Generally speaking, Germany remains conservative when it comes to store opening times. If you’re arriving from the United States, you might be surprised to discover that you can’t shop whenever you want. In fact, when shopping in Germany, you’ll often find stores closing at around 20:00 even in large towns and cities, so don’t expect many late-night retail therapy sessions. Shops are also typically closed on Sundays, including most supermarkets. Plan your week accordingly to ensure you aren’t left without any must-have essentials.
While they may lack the opulence of their French and British contemporaries, Germany still packs plenty into their department stores. You’ll find a wide range of goods, from high-end fashion to all the cosmetics counters you could ever need. Some also sell homeware ranges, including cookware, crockery, and much more. In Germany, many also have a restaurant or café should you want to take a rest after all that shopping. Traditionally, these stores are found in prominent city center locations. However, you’ll also find some in out-of-town shopping areas.
If you’re based in Berlin, you’ll soon come across the massive KaWeDe department store on Wittenburgplatz. Short for Kaufhaus des Westens, the six-story store is a destination in its own right. Other must-see department stores in Berlin include the French export Galeries Lafayette and the popular Peek & Cloppenburg, which focuses on fashion at its outlets in the capital. Further south, dedicated followers of fashion won’t want to miss Munich’s Oberpollinger or Lodenfrey.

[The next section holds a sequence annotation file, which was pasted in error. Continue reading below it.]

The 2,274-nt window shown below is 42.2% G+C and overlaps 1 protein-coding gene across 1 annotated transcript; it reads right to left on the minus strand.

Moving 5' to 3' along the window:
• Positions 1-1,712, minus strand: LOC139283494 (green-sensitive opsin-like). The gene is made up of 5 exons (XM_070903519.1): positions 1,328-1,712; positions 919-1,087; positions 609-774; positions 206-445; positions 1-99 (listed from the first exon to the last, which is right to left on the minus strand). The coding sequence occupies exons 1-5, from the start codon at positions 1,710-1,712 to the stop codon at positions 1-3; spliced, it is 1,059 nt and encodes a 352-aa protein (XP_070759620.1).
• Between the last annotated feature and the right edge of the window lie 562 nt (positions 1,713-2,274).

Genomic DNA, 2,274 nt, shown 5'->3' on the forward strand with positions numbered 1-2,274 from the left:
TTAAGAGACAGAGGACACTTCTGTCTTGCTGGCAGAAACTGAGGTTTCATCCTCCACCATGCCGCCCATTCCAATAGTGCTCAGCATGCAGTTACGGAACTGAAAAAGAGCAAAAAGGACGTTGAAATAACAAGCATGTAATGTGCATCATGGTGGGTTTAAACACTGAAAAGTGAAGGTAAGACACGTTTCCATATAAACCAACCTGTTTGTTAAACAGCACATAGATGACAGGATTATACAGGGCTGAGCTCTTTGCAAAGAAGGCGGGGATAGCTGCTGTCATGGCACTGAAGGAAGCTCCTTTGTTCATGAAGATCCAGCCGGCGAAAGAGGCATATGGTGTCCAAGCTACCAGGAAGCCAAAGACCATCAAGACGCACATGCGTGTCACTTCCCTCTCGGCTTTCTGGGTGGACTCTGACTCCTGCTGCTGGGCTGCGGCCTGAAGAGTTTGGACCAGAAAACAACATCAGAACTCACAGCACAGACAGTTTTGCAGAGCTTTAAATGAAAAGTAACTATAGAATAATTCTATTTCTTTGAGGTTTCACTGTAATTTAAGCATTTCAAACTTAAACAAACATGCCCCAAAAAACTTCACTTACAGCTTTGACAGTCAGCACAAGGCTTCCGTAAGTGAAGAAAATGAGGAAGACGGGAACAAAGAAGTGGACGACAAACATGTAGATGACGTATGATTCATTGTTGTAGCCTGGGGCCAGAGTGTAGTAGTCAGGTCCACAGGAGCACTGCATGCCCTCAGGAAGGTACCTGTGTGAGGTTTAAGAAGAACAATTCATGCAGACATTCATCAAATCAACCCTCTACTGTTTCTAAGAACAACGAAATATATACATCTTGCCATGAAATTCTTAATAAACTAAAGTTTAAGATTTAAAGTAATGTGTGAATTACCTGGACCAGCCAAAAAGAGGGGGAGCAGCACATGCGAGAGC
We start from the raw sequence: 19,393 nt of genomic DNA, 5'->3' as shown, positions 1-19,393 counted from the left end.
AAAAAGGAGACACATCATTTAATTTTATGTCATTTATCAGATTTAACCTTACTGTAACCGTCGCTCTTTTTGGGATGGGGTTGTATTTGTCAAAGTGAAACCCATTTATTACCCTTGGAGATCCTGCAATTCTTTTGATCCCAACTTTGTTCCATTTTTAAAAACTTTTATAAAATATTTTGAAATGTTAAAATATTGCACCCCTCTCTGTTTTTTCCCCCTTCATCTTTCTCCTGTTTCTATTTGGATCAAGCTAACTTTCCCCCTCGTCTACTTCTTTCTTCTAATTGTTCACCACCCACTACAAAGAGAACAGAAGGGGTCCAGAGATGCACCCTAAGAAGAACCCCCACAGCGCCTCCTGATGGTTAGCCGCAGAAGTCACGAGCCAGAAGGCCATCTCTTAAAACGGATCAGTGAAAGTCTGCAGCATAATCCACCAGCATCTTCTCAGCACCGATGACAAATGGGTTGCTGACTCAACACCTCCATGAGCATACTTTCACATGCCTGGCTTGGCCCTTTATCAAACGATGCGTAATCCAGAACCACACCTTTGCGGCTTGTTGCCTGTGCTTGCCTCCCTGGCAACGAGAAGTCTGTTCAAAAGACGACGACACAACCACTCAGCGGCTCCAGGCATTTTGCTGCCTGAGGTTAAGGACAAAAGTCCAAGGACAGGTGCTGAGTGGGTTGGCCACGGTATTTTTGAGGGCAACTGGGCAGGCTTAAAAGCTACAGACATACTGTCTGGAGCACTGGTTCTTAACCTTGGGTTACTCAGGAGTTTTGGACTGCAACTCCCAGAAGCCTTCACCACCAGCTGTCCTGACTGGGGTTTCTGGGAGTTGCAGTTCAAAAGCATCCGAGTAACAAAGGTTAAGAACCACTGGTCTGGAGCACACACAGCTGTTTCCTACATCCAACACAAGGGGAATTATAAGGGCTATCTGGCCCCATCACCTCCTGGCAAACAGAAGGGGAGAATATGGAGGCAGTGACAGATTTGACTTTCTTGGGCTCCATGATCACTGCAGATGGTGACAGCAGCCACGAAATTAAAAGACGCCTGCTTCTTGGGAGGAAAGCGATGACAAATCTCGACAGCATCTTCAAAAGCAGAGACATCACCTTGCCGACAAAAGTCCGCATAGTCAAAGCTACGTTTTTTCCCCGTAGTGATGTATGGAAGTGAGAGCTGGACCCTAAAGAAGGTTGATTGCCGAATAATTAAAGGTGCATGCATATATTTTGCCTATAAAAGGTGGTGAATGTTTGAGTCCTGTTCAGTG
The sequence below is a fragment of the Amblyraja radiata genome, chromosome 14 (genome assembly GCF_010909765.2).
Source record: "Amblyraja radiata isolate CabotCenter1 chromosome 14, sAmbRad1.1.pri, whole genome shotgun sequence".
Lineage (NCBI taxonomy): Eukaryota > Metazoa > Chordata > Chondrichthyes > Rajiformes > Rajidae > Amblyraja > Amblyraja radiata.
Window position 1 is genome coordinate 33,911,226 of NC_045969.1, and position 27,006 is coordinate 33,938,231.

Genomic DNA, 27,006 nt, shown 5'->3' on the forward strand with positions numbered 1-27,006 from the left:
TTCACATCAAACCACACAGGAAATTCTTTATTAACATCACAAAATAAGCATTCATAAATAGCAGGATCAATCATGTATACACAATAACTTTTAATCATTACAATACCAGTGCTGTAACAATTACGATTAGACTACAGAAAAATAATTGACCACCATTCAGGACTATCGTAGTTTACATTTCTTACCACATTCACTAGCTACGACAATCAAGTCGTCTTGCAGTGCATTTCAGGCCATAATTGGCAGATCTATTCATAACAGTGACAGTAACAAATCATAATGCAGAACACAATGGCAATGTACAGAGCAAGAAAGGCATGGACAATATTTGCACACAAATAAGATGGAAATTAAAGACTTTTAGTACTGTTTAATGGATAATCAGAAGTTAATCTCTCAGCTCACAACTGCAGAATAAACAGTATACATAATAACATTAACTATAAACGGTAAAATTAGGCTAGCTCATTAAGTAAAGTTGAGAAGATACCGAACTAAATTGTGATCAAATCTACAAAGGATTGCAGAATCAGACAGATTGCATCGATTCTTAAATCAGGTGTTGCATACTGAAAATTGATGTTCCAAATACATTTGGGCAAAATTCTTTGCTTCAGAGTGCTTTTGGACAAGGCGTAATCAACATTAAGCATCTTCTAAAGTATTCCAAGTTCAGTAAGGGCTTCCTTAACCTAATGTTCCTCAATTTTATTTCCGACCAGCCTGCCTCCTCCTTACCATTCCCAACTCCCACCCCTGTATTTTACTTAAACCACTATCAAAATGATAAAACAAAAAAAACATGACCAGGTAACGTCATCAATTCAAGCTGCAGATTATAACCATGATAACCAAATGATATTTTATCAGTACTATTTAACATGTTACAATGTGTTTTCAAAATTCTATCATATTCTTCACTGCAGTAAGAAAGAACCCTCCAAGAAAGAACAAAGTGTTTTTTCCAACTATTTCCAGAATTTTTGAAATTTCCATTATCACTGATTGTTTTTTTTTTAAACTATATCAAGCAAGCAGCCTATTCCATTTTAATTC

The major cities in Germany also have branches of the popular department stores Galeria. Previously known as two separate stores (Galeria Kaufhof and Galeria Karstadt) before they merged, the chain has department stores throughout the country. Other department stores in Germany include Primark, which sells low-cost fashion and some homewares. You’ll also come across the occasional independent department stores across Germany, so watch out for some unexpected local shopping experiences.